32. 32. Biesta, G.J.J. (2006). Beyond Learning. Democratic Education for a Human Future. Boulder & London: Paradigm Publishers Brandt, E., & Binder, T. (2007). Experimental design research: genealogy, intervention, argument. International Association of Societies of Design Research, Hong Kong. Buchanan, R. (2006). Human Dignity and Human Rights: Thoughts on the principles of human-centered design. In A. Bennett (ed.) Design Studies. Princeton Architectural Press. (pp.300-305) Dall’Alba, G. (2013). Re-imagining the University. Developing a Capacity to Care. In Barnett, R. (Ed.) The Future University. Ideas and Possibilities. New York & London: Routledge Dalsgaard, C. (2009). From transmission to dialogue: Personalised and social knowledge media. MedieKultur, 25. Dalsgaard, C., & Thestrup, K. (in press). Dimensions of Openness: Beyond the Course as an Open Format in Online Education. The International Review of Research in Open and Distributed Learning. Freire, P. (1974). Education for Critical Consciousness. London: Bloomsbury References
  33. 33. References Gagnon, C. and Côté, V. (2014). Learning from Others – a five-year experience on teaching empathic design. in Lim, Y. et al (eds.) Proceedings of DRS2014: Design’s Big Debates, Design Research Society Biennial International Conference 16-19 June 2014, Umeå Sweden ,p. 113-127 Gieryn, T.F. (2000). A Space for Place in Sociology. In Annual Review of Sociology, 26 (pp. 463-496) Heidegger, M. (2000). Being and Time. Translated by John Macquarrie and Edward Robinson. Oxford & Cambridge: Blackwell Ito, M. et al (2010). Hanging Out, Messing Around, and Geeking Out: Kids Living and Learning with New Media. MIT Press. Laurillard, D. (2012) Teaching as a Design Science – building pedagogical patterns for learning and technology. London: Routledge. Macfarlane, B. (2012). Intellectual Leadership in Higher Education. Renewing the Role of the University Professor. London & New York: Routledge Macfarlane, B. (2007). The Academic Citizen: The Virtue of Service in University Life. London & New York: Routledge Nelson, H. G. & Stolterman, E. (2012). The design way – intentional change in an unpredictable world. Cambridge: The MIT Press.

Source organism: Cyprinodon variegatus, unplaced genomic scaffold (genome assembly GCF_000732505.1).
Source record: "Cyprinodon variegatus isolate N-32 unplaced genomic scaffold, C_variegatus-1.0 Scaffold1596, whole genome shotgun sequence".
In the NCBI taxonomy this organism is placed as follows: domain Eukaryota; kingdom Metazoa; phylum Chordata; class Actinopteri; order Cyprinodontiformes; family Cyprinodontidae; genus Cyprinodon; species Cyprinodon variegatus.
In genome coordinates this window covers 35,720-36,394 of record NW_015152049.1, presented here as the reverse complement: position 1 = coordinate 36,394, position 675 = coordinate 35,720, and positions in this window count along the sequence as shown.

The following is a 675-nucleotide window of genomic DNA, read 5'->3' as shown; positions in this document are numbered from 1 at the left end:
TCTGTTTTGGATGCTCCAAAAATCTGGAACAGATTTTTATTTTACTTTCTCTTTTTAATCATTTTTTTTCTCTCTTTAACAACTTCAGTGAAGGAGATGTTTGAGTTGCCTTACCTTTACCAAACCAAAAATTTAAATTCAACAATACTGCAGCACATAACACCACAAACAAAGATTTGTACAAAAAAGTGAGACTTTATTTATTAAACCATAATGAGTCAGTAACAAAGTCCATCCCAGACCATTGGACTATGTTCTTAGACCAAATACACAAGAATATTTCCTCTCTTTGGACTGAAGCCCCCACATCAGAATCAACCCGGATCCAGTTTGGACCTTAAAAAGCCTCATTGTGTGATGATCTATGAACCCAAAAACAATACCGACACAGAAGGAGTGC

34. 34. References Nixon, J. (2008). Towards the Virtuous University. The Moral Bases of Academic Practice. New York & London: Routledge Nørgård, R.T. and Bengtsen, S.S. (2015, under publication). “Academic Citizenship. A call for the placeful university.” Forthcoming special Issue of Journal of the Higher Education Research And Development Oliver, M. (2011). Technological determinism in educational technology research: some alternative ways of thinking about the relationship between learning and technology. Journal of Computer Assisted Learning, 27(5), 373–384. Solberg, M. & Hansen, F.T. (2015). On Academic Bildung in Higher Education. A Scandinavian approach. In Fossland, T., Mathiasen, H., Solberg, M. (Eds.). Academic Bildung in Net-based Higher Education. London & New York: Routledge Temple, P. (Ed.) (2014a). The Physical University. Contours of space and place in higher education. London & New York: Routledge